I am looking for your help to solve this problem. I use IR Back-Scatter sensor to measure the suspended solid in sludge inline. However, I think the pressure in the line prevents it from getting the right measurement because when I did the calibration I tried 3 different concentration samples (static) and I can get the difference in mA and/or voltage reading but when I install the sensor in pipeline I cannot get the difference in reading so I presume it's the pressure problem.
So is there any solution in terms of sensor electronic board modification to handle the pressure or in terms of the pipeline to reduce the pressure like bypass or any other solution you suggest?
Thank you very much and I really looking forward to your advice.
Definitely not pressure. Typically it is the optical window and its cleanliness.
How do the process grab samples read on the bench?
Thank you very much for your reply. Well, I don't understand what you mean by how the process grab sample read on the bench?
When I put the head of the sensor in different static samples (in small tank), I read different volt/current which is good but when I install it in the pipe line (100 mm diameter) and turn on the pump and circulation start, I read only one value with different sludge concentration.
That is why I thought it's flow/ pressure.
Also could you please advise the best way for cleaning the sensor (how to avoid the clean problem)?
Ok I understand your static sample is from the process, and answers that question.
You've described the measurement as an Infrared Back scatter measurement of particulates.
That is certainly done in gas streams, but if your device has been adapted to liquid slurries, it will have an optical window to protect the sensing element from the process.
If that is the case, a successful measurment will depend on proper installation and some provision for keeping the window clean.
Recognize that in liquid slurries, you may be dealing with stratified flows and the probe only seeing that part of the flow with minimal particulates.
If cleaning is required, it would be called out in the operating manual.
Thank you very much and yes, the cleaning is required and I install the probe horizontally as recommended and I also clean it but not successful yet.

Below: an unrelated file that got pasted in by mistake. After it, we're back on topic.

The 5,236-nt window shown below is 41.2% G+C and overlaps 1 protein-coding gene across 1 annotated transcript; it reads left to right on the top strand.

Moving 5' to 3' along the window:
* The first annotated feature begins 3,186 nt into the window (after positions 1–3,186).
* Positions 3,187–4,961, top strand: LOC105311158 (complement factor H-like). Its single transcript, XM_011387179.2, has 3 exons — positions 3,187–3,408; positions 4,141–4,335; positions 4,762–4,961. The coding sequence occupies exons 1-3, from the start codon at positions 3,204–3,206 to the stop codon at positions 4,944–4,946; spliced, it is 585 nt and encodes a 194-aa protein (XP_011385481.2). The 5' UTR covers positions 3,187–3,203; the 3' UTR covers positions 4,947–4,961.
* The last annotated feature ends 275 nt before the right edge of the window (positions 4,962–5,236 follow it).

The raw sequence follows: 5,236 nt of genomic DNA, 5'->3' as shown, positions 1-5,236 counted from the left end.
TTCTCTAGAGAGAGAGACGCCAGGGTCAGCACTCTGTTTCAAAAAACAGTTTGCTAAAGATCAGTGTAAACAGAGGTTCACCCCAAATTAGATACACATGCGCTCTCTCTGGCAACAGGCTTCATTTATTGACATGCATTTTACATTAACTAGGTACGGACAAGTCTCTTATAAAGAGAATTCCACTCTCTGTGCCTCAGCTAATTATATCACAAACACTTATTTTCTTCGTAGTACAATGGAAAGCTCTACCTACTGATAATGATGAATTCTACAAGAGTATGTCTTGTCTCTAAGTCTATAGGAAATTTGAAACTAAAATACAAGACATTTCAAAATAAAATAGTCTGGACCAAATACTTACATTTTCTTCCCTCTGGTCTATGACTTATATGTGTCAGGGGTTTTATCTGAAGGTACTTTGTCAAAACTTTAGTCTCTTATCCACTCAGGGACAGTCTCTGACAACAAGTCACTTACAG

The comment on liquid slurries/stratification is very important.
Additionally have you considered entrained bubbles? Bubbles could make it sensitive to pressure.
Thank you for your reply, and I am in stage of calibration so I put in a tank a known concentration sludge (lets say 2%). I got reading it's ok but when I change the concentration by adding water and get a sample with 1% the reading is not changing.
Yes I considered bubbles so I tried to installation position, vertical one which I advised to change it because bubbles will be on the top of the pipe mostly and I changed to horizontal 180 degrees.
the sensor i am using is to measure sludge concentration up to 5%SS, and its IR Back-Scattering infrared 950 nm.
i did install the probe in pipe (100 mm diameter), and i use MyDAQ LabVIEW as data acquisition. i put 1K Ohm resistor between the signal wire and the ground to measure mA. i knew this sensor out put is 0 to 5mA so that's why i put this resistor. when i turn on the pump to circulate the sludge, i read 0.65 mA and the sludge sample is 0.57%SS. i did put more thickening sludge (1.87 %SS), but i still read the same from the sensor 0.65mA. however, it's still not big concentration, (1.87%) is not that thick. so i really looking for a help i might miss something.
i also installed pressure gauge on the pipe and looks like nothing as the pipe is open end.
(i can see the change in mA when i out an object in front of the lens).
Thank you very much and i am looking forward to hear from you.
"sensor output is 0 to 5mA"
unusual signal span for industrial equipment. just scanning the various options I see, for example 4 to 20mA DC or 0 to 1V DC, etc., etc.
It appears, from an earlier thread, that this is not a commercial sensor.
if i understand what exctly mean, it is a commercial sensor, its been in the market for long time (IL55).
At a minimum, you need to calibrate your sensor with a stable light source in air and liquids, at the given wave length and determine the linearity of your transducer electronics.
Until that is done actual testing is virtually meaningless.
Optical attenuators (for your wavelenth) are commonly used. You'll have to research that, as the product offering have changed quite a bit over the last decade.
The purpose of the calibration is to identify the overall functionality of the optics/electronics. The calibration of the particle concentration is another matter entirely. You would need precalibration samples.